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North Bay police chief calls for reform of bail system after murder of OPP officer


North Bay police chief Scott Tod is supporting other Canadian police leaders in urging the federal government to take a hard look at bail reform.

Tod offered his ideas Tuesday morning during the police services board meeting. He is joining police leaders and the 13 premiers of the provinces and territories strongly urging the federal government to look at ways to fix a “broken” bail system.

“The unfortunate part is it often takes something drastic in nature for action to occur,” said Tod.

He is referring to the Dec. 27 murder of young OPP Const. Greg Pierzchala, allegedly at the hands of Randall McKenzie, 25, and Brandi Crystal Lyn Stewart-Sperry, 30.

Both face first-degree murder charges.

McKenzie was previously released on bail on a number of conditions, including remaining in his home and not possessing any firearms.

OPP said Pierzchala was shot while he was responding to a call for a vehicle in a ditch west of Hagersville.

He was “ambushed,” police said, and had no chance to defend himself. The 28-year-old police officer later died in hospital.

There are a few ideas on Tod’s mind when it comes to bail reform. Hiring more officers to search 24/7 for dangerous offenders and bail violators would be a step forward, he said, while also creating a new system to transport all criminals arrested on a warrant to court.

“This discussion is about dangerous or violent offenders who are wanted on warrants or dangerous people who continue to present a danger in our community,” Tod said.

“The new discussion is talking about how … we strengthen bail reform to prevent dangerous people from being released.”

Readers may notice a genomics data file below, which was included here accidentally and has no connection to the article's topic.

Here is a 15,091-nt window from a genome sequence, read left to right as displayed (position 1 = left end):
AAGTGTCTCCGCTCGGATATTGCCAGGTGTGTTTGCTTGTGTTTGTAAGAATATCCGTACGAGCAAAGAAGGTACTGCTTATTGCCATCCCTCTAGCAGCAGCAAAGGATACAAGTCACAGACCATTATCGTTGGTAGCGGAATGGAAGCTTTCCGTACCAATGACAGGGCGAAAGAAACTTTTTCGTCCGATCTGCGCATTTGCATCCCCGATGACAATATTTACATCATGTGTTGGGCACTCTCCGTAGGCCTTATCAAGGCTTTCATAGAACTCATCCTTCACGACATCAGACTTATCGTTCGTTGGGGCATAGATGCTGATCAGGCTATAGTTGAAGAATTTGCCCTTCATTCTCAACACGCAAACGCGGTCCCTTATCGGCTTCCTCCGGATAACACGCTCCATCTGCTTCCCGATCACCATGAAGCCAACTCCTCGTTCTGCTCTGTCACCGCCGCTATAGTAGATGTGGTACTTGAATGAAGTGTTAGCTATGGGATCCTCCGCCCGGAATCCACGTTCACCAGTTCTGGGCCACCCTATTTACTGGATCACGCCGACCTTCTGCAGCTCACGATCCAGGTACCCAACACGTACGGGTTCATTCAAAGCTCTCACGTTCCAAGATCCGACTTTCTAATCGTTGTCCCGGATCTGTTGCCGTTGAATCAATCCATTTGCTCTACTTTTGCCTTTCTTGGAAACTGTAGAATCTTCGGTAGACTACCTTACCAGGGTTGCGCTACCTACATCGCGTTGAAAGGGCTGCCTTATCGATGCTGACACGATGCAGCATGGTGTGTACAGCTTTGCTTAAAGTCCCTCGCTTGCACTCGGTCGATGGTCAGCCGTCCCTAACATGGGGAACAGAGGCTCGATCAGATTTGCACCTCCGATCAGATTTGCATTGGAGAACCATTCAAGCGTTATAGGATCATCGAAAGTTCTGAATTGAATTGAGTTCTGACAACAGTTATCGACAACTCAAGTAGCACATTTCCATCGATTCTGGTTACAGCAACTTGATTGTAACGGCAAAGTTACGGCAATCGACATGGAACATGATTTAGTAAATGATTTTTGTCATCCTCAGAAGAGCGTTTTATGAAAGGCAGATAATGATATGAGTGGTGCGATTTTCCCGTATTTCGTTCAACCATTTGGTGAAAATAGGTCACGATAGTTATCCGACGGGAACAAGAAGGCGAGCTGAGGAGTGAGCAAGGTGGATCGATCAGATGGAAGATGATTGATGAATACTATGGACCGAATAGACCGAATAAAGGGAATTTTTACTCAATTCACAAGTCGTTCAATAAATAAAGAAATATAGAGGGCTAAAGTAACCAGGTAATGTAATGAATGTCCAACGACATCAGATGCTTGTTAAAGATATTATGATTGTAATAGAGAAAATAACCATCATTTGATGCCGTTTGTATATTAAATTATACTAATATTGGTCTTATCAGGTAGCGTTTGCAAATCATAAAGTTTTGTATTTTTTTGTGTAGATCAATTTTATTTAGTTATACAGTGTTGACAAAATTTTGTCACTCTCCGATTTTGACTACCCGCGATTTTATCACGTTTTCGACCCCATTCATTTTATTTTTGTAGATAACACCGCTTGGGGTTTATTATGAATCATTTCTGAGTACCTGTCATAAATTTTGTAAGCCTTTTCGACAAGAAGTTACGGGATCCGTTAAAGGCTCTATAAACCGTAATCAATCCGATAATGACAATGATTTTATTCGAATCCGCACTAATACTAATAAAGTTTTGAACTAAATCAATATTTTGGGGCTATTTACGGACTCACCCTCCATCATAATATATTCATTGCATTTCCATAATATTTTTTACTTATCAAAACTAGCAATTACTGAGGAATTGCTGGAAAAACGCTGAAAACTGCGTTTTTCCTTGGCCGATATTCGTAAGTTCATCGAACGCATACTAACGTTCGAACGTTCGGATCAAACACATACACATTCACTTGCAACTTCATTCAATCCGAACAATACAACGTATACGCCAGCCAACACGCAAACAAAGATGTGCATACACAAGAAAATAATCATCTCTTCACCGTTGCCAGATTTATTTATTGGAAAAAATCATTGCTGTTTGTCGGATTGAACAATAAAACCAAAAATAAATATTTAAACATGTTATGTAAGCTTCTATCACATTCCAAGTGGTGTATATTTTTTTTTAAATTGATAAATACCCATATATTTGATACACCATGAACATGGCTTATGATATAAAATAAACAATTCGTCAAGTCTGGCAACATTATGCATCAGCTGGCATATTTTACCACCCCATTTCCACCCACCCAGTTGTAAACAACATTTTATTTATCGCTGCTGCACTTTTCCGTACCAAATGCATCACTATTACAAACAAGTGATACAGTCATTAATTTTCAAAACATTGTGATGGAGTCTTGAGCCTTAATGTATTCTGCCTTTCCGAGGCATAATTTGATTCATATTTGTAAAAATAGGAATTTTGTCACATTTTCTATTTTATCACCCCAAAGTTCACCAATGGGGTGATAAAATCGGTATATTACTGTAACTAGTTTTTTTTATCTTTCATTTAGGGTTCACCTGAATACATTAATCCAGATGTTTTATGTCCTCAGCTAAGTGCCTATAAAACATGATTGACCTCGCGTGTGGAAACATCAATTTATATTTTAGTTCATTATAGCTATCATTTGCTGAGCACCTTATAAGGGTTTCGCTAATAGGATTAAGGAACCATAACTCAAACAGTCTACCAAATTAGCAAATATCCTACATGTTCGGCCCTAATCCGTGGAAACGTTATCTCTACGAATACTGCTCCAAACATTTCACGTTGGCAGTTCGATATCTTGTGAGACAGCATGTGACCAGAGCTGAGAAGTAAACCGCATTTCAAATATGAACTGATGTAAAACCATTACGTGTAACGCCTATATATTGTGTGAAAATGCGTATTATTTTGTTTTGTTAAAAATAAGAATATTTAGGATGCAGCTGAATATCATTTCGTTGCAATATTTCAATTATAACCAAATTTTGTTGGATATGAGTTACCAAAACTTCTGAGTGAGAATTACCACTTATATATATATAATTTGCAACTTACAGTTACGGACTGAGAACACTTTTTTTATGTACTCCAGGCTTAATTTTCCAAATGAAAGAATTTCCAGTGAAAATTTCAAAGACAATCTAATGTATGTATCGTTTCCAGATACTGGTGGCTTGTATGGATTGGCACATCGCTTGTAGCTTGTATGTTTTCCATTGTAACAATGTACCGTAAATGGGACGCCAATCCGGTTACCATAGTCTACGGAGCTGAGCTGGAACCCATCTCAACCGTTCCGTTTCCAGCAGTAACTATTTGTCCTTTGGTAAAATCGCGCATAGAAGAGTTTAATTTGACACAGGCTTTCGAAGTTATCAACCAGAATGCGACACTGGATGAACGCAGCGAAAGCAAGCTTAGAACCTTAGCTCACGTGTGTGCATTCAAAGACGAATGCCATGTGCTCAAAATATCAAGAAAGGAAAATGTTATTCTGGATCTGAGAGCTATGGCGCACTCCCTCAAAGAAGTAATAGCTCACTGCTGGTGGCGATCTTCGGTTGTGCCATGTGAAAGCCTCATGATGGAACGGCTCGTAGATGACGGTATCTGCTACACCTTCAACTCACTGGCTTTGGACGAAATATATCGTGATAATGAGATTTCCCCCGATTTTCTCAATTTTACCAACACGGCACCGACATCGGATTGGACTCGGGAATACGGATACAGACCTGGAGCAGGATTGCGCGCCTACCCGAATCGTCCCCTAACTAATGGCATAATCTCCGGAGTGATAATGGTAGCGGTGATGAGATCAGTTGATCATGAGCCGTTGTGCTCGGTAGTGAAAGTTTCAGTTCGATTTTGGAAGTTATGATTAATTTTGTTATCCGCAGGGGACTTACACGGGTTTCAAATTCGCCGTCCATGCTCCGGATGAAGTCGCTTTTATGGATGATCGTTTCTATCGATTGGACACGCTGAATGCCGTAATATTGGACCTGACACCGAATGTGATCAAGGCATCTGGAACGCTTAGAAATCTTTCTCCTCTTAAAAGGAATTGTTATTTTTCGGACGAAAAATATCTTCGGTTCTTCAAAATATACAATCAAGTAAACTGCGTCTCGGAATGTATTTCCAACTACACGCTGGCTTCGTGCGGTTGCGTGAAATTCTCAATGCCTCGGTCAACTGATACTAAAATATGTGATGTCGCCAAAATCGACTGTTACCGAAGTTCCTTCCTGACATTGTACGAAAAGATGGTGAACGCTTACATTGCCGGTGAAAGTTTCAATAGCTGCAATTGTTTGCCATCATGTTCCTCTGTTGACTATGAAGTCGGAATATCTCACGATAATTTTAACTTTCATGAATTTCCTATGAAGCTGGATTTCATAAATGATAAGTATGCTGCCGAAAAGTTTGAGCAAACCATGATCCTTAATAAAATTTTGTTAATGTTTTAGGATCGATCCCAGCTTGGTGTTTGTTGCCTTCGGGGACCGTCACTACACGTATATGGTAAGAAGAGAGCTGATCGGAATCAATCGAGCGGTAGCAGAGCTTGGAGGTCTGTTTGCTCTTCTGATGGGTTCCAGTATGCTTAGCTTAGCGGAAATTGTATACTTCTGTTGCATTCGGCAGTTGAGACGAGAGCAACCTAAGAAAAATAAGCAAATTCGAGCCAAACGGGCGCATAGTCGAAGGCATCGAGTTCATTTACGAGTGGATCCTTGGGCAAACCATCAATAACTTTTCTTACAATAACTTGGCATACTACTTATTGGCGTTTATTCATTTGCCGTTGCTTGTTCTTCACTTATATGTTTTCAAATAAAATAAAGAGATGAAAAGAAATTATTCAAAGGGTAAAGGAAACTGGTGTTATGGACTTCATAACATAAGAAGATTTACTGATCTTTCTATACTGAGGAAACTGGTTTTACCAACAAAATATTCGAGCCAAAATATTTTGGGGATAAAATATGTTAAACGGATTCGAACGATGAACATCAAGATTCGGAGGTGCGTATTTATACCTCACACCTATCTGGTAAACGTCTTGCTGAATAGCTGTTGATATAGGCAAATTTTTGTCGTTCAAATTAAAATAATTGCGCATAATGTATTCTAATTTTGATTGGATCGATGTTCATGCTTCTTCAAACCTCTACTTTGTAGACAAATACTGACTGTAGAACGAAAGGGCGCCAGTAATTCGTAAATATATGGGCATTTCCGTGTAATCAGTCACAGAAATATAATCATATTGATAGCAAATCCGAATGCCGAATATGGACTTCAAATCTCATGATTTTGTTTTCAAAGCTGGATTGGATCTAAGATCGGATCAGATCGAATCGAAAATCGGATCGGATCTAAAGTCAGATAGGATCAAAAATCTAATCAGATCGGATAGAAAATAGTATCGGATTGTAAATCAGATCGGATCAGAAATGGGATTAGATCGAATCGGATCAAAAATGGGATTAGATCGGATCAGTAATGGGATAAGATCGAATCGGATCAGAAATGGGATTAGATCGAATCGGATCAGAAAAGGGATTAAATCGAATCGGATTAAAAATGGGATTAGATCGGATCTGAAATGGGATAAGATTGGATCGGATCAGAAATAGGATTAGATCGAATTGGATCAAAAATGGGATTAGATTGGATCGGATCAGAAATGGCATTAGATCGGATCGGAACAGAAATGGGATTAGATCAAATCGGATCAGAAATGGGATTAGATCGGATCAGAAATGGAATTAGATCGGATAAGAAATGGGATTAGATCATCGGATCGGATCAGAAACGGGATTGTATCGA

Western University criminology professor Michael Arntfield agrees with Tod that having more funding for officers to perform routine bail checks would help.

“In many cases, you would have officers pulled from the street to go to repeat bail violators to check that they are in their residence for their curfew or are in where they claim they are living,” he said.

“None of this is done by the courts pre-emptively.”

Arntfield is cautiously optimistic changes will come to the current system.

“Eligibility for bail has long been a contentious issue among police,” he told CTV News.

“I was a police officer for many years. Many officers take it personally when an accused is released given the circumstances.”

Arntfield said that the system in place has not been functional for decades.

While reflecting on the four RCMP officers shot and killed in Mayerthorpe, Alta., and the officers shot and killed in Moncton, N.B., Tod supports forming a new provincial task force aimed at finding ways to fix the cracks deep within the system.

“Are we providing the best possible information to the Crown attorneys and the prosecutors, and to the courts about the threats surrounding the individual? Is there a better way in which we can do it?” Arntfield asked.

“We need to incarcerate dangerous offenders and keep them incarcerated until the courts are able to determine innocence or guilt of their crimes."

The two suspects are currently awaiting their bail hearing next month. Top Stories

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